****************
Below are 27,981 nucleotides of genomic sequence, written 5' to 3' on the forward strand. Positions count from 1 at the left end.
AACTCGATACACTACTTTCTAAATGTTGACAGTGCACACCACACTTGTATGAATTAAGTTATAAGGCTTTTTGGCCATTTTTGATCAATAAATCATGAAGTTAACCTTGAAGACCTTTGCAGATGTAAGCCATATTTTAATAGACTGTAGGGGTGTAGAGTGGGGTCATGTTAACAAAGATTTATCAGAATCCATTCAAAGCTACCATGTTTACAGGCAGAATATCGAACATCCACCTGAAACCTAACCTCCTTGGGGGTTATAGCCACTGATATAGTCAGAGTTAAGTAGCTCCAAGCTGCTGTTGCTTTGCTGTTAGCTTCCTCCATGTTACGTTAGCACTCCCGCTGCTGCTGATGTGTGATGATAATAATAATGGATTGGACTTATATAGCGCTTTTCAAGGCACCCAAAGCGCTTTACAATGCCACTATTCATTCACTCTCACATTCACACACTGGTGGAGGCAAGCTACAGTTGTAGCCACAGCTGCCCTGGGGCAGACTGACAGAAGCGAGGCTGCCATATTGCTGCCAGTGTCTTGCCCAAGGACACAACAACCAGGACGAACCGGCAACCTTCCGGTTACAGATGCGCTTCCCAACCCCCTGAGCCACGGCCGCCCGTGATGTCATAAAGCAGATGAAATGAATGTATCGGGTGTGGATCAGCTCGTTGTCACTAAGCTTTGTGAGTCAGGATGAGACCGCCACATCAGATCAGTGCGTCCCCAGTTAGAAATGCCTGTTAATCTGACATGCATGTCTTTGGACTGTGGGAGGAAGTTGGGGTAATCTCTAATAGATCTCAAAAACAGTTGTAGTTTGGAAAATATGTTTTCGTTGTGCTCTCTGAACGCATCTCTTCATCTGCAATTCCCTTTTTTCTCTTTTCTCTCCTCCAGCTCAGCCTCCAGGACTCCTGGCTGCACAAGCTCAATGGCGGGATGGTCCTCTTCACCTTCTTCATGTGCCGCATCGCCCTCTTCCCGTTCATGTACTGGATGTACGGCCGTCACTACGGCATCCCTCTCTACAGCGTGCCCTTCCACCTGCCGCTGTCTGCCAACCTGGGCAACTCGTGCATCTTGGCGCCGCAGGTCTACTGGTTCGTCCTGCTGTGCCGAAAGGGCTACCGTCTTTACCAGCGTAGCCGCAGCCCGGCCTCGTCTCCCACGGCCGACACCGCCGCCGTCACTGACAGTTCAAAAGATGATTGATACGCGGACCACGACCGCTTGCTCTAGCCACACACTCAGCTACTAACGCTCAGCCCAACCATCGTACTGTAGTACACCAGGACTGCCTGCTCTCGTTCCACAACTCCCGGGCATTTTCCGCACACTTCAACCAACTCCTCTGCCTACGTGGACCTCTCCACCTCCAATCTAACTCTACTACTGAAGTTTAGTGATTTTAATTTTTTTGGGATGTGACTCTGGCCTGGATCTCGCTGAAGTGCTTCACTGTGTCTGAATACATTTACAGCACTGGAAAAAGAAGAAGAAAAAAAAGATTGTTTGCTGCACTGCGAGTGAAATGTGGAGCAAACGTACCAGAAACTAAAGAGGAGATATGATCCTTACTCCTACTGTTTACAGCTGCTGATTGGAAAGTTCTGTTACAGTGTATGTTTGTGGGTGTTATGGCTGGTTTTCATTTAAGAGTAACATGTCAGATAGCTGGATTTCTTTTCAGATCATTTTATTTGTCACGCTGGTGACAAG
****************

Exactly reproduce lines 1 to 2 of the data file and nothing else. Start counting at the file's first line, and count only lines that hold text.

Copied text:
Below are 27,981 nucleotides of genomic sequence, written 5' to 3' on the forward strand. Positions count from 1 at the left end.
AACTCGATACACTACTTTCTAAATGTTGACAGTGCACACCACACTTGTATGAATTAAGTTATAAGGCTTTTTGGCCATTTTTGATCAATAAATCATGAAGTTAACCTTGAAGACCTTTGCAGATGTAAGCCATATTTTAATAGACTGTAGGGGTGTAGAGTGGGGTCATGTTAACAAAGATTTATCAGAATCCATTCAAAGCTACCATGTTTACAGGCAGAATATCGAACATCCACCTGAAACCTAACCTCCTTGGGGGTTATAGCCACTGATATAGTCAGAGTTAAGTAGCTCCAAGCTGCTGTTGCTTTGCTGTTAGCTTCCTCCATGTTACGTTAGCACTCCCGCTGCTGCTGATGTGTGATGATAATAATAATGGATTGGACTTATATAGCGCTTTTCAAGGCACCCAAAGCGCTTTACAATGCCACTATTCATTCACTCTCACATTCACACACTGGTGGAGGCAAGCTACAGTTGTAGCCACAGCTGCCCTGGGGCAGACTGACAGAAGCGAGGCTGCCATATTGCTGCCAGTGTCTTGCCCAAGGACACAACAACCAGGACGAACCGGCAACCTTCCGGTTACAGATGCGCTTCCCAACCCCCTGAGCCACGGCCGCCCGTGATGTCATAAAGCAGATGAAATGAATGTATCGGGTGTGGATCAGCTCGTTGTCACTAAGCTTTGTGAGTCAGGATGAGACCGCCACATCAGATCAGTGCGTCCCCAGTTAGAAATGCCTGTTAATCTGACATGCATGTCTTTGGACTGTGGGAGGAAGTTGGGGTAATCTCTAATAGATCTCAAAAACAGTTGTAGTTTGGAAAATATGTTTTCGTTGTGCTCTCTGAACGCATCTCTTCATCTGCAATTCCCTTTTTTCTCTTTTCTCTCCTCCAGCTCAGCCTCCAGGACTCCTGGCTGCACAAGCTCAATGGCGGGATGGTCCTCTTCACCTTCTTCATGTGCCGCATCGCCCTCTTCCCGTTCATGTACTGGATGTACGGCCGTCACTACGGCATCCCTCTCTACAGCGTGCCCTTCCACCTGCCGCTGTCTGCCAACCTGGGCAACTCGTGCATCTTGGCGCCGCAGGTCTACTGGTTCGTCCTGCTGTGCCGAAAGGGCTACCGTCTTTACCAGCGTAGCCGCAGCCCGGCCTCGTCTCCCACGGCCGACACCGCCGCCGTCACTGACAGTTCAAAAGATGATTGATACGCGGACCACGACCGCTTGCTCTAGCCACACACTCAGCTACTAACGCTCAGCCCAACCATCGTACTGTAGTACACCAGGACTGCCTGCTCTCGTTCCACAACTCCCGGGCATTTTCCGCACACTTCAACCAACTCCTCTGCCTACGTGGACCTCTCCACCTCCAATCTAACTCTACTACTGAAGTTTAGTGATTTTAATTTTTTTGGGATGTGACTCTGGCCTGGATCTCGCTGAAGTGCTTCACTGTGTCTGAATACATTTACAGCACTGGAAAAAGAAGAAGAAAAAAAAGATTGTTTGCTGCACTGCGAGTGAAATGTGGAGCAAACGTACCAGAAACTAAAGAGGAGATATGATCCTTACTCCTACTGTTTACAGCTGCTGATTGGAAAGTTCTGTTACAGTGTATGTTTGTGGGTGTTATGGCTGGTTTTCATTTAAGAGTAACATGTCAGATAGCTGGATTTCTTTTCAGATCATTTTATTTGTCACGCTGGTGACAAG